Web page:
Reading Your Mail

It’s painful watching someone self-destructing on your computer screen.

From the posts people make on social media, you can feel like you’re reading their mail. They’ve just been through something tough – loss of a job, a relationship – some major wounding. And now comes the self-defense posting…

“If someone leaves you, they were never meant to be in your life in the first place…”
“Work where they value you, not where they only want to use you…”

And the ever-popular…

“You are enough!”

As you watch, you realize it’s been months since the wound happened in their lives, yet they still haven’t moved on. The self-defense posts continue.

“Sorry that I was too much for you. I often have that effect on weaker people…”
“A bad leader will end up with the employees they deserve!”

And once again, the always effective…

“You are MORE than enough!”

Their enemy now lives rent-free in their head, and they don’t even know it.

I am certainly guilty of doing my share of “over-sharing” online—it’s easy to use Facebook as your personal therapist. For all the criticism of social media, the insight it can give you into people’s psyche is amazing. Trying to fix yourself on Facebook lets everyone know how broken you are. The bad part is when you haven’t discovered it for yourself. The saddest ones are desperately trying to convince themselves of something, while pretending to be telling us how confident they are.

As the old joke goes, “Denial ain’t just a river in Egypt.” Denial is right in front of us, all over our Facebook pages:

-Declarations of self-importance.
-Protestations of no longer putting up with ill-treatment and disrespect.
-Statements proclaim their worth and goodness just as they are, without needing to change or adjust to any higher standard.

The lack of self-knowledge can be breathtaking.

The truth of Christianity rubs against their statements like a car wheel grinding against a worn-out brake pad.

They say they are enough, while Christianity says they are not even close. They proclaim their personal goodness, while Christianity proclaims their sinfulness. In fact, Christianity gives an unflinching, bare-knuckled account of exactly how sad the human condition is. While we post about our sainthood, Jesus looks us square in the eyes and seems to be saying, “You’ve got to be kidding me.”

Remember the adulterous woman that Jesus saved from stoning. We always make a big deal of his defending her from the hypocritical attacks of the Pharisees. But He didn’t tell her, “You do you, Gurl!”

What we forget were His parting words to her: “Go and sin no more.”

That’s the amazing part about Christianity. Instead of propping us up with false statements of our goodness, the carpenter from Nazareth says, “No, you are a sinner. But I still love you!”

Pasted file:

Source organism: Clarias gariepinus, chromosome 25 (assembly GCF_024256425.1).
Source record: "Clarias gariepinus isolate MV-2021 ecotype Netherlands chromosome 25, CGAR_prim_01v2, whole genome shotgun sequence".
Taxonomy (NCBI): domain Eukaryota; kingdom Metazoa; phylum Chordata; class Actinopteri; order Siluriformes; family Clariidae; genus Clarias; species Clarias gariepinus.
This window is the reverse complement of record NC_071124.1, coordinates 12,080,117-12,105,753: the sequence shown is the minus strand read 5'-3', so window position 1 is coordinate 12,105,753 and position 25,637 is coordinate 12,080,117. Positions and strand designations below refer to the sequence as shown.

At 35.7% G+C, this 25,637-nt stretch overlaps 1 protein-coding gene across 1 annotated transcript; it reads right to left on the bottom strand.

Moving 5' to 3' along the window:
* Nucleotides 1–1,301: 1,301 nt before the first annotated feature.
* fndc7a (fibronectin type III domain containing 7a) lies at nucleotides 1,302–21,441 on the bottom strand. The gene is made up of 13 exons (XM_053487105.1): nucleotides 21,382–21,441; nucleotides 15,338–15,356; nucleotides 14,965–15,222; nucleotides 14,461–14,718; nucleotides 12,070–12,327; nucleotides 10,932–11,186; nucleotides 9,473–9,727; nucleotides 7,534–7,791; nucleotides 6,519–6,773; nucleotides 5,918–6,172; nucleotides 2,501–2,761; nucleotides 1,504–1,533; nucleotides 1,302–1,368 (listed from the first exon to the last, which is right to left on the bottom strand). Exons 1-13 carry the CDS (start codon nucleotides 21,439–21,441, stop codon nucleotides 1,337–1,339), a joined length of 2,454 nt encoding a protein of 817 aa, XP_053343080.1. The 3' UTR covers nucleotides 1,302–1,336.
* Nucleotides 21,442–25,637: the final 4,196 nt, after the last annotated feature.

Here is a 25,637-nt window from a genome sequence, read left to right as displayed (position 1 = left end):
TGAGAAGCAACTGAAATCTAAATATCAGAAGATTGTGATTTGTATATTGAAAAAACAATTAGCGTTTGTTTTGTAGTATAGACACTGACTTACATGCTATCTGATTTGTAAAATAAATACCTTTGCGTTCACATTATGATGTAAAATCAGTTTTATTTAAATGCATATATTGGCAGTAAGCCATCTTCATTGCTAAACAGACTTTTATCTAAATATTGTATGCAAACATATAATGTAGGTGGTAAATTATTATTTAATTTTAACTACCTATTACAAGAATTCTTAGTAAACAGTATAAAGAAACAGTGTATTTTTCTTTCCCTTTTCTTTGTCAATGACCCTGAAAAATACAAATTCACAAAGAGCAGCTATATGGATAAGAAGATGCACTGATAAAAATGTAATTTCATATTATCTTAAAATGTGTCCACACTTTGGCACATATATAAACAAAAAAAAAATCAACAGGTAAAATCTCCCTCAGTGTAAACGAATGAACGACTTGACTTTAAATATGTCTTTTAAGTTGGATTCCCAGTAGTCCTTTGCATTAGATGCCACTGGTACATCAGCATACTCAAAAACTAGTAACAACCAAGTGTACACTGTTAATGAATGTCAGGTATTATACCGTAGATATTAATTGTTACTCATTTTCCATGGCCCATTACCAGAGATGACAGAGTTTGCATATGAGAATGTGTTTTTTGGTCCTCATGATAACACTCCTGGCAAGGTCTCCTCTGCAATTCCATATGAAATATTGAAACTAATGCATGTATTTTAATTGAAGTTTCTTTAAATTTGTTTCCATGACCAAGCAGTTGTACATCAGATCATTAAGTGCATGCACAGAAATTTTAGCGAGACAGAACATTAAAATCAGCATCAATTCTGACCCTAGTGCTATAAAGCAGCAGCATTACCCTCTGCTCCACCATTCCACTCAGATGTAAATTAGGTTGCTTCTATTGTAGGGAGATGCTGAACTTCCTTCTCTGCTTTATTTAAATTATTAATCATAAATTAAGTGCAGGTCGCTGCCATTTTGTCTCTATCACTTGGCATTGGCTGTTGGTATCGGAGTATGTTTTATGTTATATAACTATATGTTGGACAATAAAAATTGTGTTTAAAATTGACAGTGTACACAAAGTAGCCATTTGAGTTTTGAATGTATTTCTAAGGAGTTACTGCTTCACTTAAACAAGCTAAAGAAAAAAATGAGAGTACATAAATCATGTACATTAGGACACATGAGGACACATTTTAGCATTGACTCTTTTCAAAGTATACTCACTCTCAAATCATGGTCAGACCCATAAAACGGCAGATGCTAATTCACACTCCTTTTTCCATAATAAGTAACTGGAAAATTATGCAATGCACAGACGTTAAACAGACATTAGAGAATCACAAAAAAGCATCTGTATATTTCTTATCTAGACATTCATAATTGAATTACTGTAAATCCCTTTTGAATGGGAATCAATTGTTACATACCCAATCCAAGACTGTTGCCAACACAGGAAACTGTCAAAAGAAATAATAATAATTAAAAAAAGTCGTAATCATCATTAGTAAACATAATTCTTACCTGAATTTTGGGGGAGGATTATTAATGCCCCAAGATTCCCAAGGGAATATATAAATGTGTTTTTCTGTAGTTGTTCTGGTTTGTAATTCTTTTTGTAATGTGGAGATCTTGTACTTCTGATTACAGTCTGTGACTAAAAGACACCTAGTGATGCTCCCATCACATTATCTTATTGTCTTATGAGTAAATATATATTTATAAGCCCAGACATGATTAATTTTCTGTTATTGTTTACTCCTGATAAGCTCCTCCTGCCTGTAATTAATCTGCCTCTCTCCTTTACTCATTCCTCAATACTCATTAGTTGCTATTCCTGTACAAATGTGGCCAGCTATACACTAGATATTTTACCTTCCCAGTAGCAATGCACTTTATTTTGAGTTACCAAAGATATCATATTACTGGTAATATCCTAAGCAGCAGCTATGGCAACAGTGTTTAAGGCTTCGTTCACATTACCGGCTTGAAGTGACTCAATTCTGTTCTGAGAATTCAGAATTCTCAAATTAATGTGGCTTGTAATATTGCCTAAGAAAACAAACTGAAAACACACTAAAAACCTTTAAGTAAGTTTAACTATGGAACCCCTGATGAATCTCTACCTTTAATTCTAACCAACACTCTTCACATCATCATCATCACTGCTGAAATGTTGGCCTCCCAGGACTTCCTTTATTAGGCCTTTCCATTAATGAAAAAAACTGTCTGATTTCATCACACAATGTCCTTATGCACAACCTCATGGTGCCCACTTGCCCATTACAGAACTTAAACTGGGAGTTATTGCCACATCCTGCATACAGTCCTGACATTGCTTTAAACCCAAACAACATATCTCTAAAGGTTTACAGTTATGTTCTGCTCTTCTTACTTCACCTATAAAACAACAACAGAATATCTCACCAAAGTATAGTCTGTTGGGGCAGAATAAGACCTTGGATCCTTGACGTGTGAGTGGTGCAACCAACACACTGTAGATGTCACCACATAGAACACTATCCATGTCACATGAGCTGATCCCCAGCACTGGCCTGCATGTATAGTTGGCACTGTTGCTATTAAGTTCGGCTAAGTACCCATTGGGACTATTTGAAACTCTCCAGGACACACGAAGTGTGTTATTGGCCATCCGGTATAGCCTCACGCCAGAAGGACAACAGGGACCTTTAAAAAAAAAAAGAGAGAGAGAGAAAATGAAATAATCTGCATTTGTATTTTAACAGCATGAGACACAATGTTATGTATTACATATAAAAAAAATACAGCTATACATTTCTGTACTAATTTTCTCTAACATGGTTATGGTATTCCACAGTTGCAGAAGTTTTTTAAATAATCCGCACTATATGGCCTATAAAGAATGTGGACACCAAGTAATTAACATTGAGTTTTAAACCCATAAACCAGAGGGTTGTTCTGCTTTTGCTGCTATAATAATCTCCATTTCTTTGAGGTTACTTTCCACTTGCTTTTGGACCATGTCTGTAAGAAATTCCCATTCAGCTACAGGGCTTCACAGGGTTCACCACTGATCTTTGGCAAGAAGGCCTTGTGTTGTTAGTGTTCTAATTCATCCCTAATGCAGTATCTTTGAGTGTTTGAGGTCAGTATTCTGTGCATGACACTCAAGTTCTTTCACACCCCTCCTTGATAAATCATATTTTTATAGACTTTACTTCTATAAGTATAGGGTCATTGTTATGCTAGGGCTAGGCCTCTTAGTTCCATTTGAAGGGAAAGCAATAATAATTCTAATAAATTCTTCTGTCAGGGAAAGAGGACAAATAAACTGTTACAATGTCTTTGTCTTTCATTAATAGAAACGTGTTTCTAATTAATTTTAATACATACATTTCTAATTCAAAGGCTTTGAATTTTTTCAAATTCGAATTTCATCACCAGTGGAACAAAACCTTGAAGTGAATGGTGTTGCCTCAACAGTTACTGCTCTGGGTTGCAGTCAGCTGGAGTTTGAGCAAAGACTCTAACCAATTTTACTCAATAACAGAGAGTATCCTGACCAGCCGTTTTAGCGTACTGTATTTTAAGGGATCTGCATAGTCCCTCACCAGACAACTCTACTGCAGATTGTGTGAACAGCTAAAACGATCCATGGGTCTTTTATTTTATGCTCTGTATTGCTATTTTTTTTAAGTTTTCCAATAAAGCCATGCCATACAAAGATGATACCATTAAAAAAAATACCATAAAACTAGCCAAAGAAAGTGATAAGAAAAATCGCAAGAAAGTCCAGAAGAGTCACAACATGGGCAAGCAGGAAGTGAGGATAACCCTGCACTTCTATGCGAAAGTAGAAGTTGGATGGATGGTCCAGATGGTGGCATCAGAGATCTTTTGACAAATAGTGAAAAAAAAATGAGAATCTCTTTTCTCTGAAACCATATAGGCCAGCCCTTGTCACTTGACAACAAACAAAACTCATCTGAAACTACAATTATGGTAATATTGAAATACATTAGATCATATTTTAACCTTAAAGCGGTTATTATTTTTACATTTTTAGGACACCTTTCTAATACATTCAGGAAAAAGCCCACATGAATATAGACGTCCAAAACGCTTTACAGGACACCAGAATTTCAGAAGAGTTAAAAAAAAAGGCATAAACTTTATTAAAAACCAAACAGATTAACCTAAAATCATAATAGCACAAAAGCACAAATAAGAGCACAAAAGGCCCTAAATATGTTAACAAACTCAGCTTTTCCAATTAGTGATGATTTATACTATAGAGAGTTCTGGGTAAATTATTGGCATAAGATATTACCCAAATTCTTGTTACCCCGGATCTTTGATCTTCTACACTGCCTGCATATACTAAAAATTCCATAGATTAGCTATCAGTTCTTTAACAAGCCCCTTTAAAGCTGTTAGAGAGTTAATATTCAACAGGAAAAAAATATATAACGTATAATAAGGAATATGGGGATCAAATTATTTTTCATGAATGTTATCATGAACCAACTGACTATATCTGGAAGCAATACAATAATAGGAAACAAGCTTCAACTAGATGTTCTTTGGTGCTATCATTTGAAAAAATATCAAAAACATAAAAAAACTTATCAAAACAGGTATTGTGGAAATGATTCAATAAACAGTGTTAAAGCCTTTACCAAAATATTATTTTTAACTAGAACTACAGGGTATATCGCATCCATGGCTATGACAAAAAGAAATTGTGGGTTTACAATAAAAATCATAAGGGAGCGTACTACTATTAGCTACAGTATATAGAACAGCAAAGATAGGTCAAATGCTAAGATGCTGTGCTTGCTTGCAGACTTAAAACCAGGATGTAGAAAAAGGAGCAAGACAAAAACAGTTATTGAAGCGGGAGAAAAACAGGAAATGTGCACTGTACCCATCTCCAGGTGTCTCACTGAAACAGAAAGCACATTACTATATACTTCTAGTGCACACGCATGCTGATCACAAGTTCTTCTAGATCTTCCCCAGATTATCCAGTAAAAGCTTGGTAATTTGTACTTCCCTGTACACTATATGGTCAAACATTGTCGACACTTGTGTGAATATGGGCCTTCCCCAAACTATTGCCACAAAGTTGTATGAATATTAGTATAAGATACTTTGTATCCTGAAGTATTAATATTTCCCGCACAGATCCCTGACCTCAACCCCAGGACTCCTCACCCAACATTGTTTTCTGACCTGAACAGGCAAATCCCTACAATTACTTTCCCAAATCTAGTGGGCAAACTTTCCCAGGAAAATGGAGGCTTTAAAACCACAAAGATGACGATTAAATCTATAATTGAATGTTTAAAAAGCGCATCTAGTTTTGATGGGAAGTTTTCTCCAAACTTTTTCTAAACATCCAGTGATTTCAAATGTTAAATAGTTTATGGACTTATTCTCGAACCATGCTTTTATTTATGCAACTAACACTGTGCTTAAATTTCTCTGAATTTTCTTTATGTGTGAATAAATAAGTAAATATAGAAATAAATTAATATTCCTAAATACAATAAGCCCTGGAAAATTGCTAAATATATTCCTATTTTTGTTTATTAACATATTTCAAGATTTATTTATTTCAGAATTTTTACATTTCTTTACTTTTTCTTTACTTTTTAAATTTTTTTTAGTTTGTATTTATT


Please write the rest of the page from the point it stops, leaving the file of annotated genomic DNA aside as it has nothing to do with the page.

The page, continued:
He says, “Actually, you got what you deserved. But I want to give you something better.”

And to a world obsessed with self-aggrandizing memes, He proclaims, “No, you are not enough…but I am!”

Though we are always accused of believing in fairy tales, the Christian view of human nature is the most realistic thing there is. It unflinchingly tells us exactly who or what we are.

It is the one true mirror that reflects for us just how unlovely our selfish actions make us. Then, it looks us in the eye and tells us we are unbelievably loved.

This grace is the beautiful, miraculous mercy offered to the brazen, self-obsessed people we really are. The beauty of Christianity is that, in spite of our failings, in spite of our hatefulness, in spite of our breathtaking cruelty, God still desires us and offers His love.

This love is clear-eyed about our condition yet full of wonder in its stubbornness.

We are, indeed, the worst of sinners. And yet, we are the most loved, precious children to our Father. He is not in denial about what we are. He is not buying any of that malarky we are trying to sell about our worth.

Yet He would throw Himself in front of a bus to save us.

That bus was shaped like a cross, and most people still pass by, unaware it was actually careening toward them, not Him. The God of the universe mortgaged heaven to save a planet of self-important nobodies who don’t even realize how little they can offer Him.

God has indeed “read our mail.” He is not in denial about how broken you and I truly are. And yet, in spite of this, He just keeps coming back for more, determined to rescue us from ourselves.

He’s saying to us, “It’s okay, the charade is over. You don’t have to keep pretending. I love you anyway!”

What a relief.

And what amazing grace!

Photo by Adem AY on Unsplash

Dave Gipson
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